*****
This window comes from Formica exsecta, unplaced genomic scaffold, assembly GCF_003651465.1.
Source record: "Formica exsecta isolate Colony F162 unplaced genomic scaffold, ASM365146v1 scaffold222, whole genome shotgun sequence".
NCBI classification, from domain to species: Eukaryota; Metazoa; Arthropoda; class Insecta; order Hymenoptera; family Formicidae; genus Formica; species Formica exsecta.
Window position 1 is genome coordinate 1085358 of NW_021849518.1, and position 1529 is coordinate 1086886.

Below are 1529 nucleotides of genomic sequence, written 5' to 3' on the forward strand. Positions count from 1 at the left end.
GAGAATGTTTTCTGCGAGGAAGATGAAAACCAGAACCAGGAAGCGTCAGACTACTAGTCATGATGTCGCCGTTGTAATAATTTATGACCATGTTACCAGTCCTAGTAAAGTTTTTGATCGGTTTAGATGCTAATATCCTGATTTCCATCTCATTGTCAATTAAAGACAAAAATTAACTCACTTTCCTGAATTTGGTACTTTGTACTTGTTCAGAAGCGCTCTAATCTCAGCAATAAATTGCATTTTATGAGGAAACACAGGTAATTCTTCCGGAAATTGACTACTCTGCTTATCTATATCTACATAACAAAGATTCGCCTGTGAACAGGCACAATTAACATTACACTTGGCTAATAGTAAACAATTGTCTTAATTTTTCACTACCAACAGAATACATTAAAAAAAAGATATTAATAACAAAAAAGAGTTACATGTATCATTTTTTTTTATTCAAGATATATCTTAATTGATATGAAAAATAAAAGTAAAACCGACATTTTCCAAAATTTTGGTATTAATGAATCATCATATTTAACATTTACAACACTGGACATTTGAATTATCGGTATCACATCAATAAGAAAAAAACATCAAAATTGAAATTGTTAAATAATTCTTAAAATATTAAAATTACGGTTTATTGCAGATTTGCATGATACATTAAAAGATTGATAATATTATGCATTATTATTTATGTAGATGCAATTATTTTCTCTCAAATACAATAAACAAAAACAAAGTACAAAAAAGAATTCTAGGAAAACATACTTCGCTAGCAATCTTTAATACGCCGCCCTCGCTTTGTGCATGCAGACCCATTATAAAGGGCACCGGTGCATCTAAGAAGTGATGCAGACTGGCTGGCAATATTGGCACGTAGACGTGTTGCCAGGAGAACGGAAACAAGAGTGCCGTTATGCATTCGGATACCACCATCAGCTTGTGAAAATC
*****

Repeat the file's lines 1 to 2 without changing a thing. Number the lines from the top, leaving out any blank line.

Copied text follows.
This window comes from Formica exsecta, unplaced genomic scaffold, assembly GCF_003651465.1.
Source record: "Formica exsecta isolate Colony F162 unplaced genomic scaffold, ASM365146v1 scaffold222, whole genome shotgun sequence".